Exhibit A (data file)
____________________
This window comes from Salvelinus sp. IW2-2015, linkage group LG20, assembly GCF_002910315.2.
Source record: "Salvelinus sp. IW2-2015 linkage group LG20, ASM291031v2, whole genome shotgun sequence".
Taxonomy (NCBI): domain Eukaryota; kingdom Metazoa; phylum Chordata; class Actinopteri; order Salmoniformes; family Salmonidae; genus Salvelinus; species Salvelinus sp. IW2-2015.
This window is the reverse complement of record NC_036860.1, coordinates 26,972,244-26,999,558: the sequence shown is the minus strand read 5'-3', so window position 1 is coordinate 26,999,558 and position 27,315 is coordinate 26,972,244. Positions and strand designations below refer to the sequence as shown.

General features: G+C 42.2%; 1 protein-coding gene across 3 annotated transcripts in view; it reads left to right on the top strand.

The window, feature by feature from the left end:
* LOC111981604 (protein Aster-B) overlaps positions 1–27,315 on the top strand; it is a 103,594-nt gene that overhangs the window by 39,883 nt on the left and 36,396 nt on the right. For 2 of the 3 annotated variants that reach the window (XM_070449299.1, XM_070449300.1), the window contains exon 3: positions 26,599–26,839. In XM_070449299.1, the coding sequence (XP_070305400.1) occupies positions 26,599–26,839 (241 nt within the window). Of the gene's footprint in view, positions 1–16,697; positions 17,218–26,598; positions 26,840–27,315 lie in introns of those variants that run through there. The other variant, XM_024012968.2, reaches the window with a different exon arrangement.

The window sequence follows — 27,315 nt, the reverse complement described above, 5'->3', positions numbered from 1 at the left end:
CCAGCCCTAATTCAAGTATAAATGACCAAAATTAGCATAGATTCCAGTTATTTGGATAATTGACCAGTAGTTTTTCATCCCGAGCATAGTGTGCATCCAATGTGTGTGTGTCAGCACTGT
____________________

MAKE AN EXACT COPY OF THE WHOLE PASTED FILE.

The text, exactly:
This window comes from Salvelinus sp. IW2-2015, linkage group LG20, assembly GCF_002910315.2.
Source record: "Salvelinus sp. IW2-2015 linkage group LG20, ASM291031v2, whole genome shotgun sequence".
Taxonomy (NCBI): domain Eukaryota; kingdom Metazoa; phylum Chordata; class Actinopteri; order Salmoniformes; family Salmonidae; genus Salvelinus; species Salvelinus sp. IW2-2015.
This window is the reverse complement of record NC_036860.1, coordinates 26,972,244-26,999,558: the sequence shown is the minus strand read 5'-3', so window position 1 is coordinate 26,999,558 and position 27,315 is coordinate 26,972,244. Positions and strand designations below refer to the sequence as shown.

General features: G+C 42.2%; 1 protein-coding gene across 3 annotated transcripts in view; it reads left to right on the top strand.

The window, feature by feature from the left end:
* LOC111981604 (protein Aster-B) overlaps positions 1–27,315 on the top strand; it is a 103,594-nt gene that overhangs the window by 39,883 nt on the left and 36,396 nt on the right. For 2 of the 3 annotated variants that reach the window (XM_070449299.1, XM_070449300.1), the window contains exon 3: positions 26,599–26,839. In XM_070449299.1, the coding sequence (XP_070305400.1) occupies positions 26,599–26,839 (241 nt within the window). Of the gene's footprint in view, positions 1–16,697; positions 17,218–26,598; positions 26,840–27,315 lie in introns of those variants that run through there. The other variant, XM_024012968.2, reaches the window with a different exon arrangement.

The window sequence follows — 27,315 nt, the reverse complement described above, 5'->3', positions numbered from 1 at the left end:
CCAGCCCTAATTCAAGTATAAATGACCAAAATTAGCATAGATTCCAGTTATTTGGATAATTGACCAGTAGTTTTTCATCCCGAGCATAGTGTGCATCCAATGTGTGTGTGTCAGCACTGT